Let’s assume you adore your kids. Not the detached kind of adore where you show off pictures at your reunion, or which finds you proclaiming them to be the sweetest of sleeping angels. I’m talking about the kind of adore that makes your heart expand with a mix of joy and love when your child firmly maintains that his shoes are on the right feet (they aren’t). The kind of adore which downgrades your fury to mild irritation when a singsong “I’m awa-aake!” rouses you at 5:00am on a Monday morning. It’s the kind of love that makes you want to be present and engaged with your singing alarm clock.
Let’s also assume you love being a professional. Maybe you appreciate justifying your six-dollar mocha-latte-chino (you did, after all, wake up at 5:00am), and that you enjoy interacting with other professionals. Perhaps you relish the rewards of title, visibility, and yes, income. Maybe you find your work meaningful and derive a sense of satisfaction from efforts that have outcomes you can claim as your own. Quite possibly (even if you don’t admit it on Facebook), you even enjoy having time away from the role of parent.
In sum, your parenting world and your professional world bring you deep joy and satisfaction. This notion doesn’t seem so crazy, and in fact, research from the field of positive psychology confirms that both meaningful work and deep connection to others contribute to higher levels of happiness (Pinquart & Sörensen, 2000).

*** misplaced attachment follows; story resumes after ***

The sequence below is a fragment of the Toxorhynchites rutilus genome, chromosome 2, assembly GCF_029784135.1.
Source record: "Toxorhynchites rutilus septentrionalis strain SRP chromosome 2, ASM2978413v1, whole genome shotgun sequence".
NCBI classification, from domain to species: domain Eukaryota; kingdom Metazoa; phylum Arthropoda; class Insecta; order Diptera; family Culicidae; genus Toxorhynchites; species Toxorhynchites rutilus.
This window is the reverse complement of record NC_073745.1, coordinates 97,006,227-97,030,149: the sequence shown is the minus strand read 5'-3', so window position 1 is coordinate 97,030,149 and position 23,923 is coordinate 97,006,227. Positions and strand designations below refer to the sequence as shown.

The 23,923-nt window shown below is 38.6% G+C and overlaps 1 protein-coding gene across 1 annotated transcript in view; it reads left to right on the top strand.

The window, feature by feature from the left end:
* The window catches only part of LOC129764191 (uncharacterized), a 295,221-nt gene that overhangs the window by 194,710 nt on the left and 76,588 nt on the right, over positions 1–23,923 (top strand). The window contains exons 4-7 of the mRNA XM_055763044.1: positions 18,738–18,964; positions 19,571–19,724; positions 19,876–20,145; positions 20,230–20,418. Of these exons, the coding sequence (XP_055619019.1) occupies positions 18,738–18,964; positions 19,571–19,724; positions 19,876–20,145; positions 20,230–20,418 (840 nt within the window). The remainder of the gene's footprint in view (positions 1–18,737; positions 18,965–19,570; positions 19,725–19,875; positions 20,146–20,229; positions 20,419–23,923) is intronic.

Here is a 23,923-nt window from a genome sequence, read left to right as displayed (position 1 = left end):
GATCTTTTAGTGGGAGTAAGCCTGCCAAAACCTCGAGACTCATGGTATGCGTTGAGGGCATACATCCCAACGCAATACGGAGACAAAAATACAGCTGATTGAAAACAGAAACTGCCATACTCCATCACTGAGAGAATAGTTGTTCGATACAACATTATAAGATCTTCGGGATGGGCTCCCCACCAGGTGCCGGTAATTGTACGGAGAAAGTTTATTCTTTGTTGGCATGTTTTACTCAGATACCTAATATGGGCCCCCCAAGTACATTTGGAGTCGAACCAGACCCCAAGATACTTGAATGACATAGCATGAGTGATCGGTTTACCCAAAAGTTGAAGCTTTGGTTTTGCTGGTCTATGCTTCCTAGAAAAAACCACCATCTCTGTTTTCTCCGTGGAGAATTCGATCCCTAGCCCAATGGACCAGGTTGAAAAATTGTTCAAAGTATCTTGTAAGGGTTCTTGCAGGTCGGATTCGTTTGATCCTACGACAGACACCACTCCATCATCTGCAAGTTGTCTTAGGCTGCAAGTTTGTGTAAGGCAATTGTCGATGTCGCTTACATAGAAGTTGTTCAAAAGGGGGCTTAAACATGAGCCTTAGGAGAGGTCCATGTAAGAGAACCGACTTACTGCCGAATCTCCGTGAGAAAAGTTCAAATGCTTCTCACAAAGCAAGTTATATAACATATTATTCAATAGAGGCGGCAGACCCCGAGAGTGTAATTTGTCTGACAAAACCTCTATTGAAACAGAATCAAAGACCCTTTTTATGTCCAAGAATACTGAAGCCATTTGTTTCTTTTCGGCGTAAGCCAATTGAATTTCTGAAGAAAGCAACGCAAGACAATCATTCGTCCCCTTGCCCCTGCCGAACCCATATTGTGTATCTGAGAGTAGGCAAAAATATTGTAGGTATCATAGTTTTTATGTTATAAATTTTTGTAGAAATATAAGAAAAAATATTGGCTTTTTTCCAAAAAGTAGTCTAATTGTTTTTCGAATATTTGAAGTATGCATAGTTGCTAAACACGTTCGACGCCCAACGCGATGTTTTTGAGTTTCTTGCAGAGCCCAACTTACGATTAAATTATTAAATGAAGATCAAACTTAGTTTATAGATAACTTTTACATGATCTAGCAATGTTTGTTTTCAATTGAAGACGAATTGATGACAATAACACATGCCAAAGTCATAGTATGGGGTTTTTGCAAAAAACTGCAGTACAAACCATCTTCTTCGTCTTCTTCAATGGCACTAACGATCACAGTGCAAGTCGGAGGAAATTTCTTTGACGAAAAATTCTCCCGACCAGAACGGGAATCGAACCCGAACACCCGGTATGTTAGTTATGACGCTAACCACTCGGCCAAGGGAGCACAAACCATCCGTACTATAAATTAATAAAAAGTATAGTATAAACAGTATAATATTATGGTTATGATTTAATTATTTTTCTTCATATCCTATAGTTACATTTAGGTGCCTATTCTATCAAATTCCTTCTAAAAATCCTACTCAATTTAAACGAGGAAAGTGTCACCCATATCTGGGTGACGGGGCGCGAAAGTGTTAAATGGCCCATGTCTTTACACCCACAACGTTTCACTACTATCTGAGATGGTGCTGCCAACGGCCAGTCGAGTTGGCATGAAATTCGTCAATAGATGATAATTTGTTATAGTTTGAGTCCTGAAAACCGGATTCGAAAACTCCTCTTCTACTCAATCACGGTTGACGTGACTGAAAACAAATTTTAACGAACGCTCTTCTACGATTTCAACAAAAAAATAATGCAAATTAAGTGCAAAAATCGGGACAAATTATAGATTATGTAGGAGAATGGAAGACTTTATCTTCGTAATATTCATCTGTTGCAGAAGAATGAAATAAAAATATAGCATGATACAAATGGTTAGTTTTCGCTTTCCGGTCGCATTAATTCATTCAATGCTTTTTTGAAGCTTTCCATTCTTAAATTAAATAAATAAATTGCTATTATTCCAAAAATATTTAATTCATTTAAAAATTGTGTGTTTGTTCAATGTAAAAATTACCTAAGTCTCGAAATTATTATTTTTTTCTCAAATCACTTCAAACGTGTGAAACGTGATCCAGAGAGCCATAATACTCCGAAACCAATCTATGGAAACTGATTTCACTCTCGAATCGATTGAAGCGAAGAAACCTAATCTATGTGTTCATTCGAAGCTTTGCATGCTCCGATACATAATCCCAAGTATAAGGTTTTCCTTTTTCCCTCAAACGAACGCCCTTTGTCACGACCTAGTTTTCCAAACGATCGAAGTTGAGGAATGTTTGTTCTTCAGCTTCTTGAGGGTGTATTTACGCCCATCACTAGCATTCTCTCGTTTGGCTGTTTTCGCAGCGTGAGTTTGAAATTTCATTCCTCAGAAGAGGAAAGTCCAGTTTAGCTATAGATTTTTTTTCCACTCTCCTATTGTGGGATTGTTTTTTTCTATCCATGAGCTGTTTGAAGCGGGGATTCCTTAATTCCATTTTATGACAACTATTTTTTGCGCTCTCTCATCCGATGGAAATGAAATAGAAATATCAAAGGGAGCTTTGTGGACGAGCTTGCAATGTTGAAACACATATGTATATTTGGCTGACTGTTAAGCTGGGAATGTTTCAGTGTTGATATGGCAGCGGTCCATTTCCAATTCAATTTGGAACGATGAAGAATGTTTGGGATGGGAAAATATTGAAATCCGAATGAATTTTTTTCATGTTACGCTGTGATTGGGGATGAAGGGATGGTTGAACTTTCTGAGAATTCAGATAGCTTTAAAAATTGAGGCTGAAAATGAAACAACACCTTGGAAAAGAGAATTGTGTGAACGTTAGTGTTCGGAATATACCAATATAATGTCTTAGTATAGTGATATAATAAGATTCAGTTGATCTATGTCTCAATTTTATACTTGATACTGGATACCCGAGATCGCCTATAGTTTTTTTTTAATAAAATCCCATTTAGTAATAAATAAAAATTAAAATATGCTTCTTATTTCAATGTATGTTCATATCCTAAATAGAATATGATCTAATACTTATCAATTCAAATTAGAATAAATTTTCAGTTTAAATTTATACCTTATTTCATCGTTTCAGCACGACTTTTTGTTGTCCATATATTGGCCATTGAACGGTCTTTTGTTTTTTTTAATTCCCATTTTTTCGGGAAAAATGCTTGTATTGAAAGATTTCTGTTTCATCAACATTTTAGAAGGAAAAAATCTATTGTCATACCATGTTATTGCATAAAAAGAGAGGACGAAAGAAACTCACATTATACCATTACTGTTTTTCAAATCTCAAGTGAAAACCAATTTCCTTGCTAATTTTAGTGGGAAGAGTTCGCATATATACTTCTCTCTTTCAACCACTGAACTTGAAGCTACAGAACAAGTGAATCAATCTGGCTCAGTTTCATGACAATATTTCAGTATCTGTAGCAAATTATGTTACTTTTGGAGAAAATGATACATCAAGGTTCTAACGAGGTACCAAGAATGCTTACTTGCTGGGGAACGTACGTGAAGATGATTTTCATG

But if that is the case, then why are working parents so often portrayed as being so unhappy (Leonard, 2015; Miller, 2015; Sullivan, 2015). What can we be missing when we seem to have it all?
One common answer is that our societal infrastructure is too outdated and inflexible to accommodate our dedication to these two important worlds. It seems clear that there is truth in this argument.
Yet, there may be more to it than infrastructure. Consider this: what if you had an at-home partner or subsidized daycare to manage all of your childcare needs? A workplace that offered you the flexibility to take sick days during flu season or to work from home when it suited your family life? Even with all of that progress, might this dilemma continue to gnaw at you?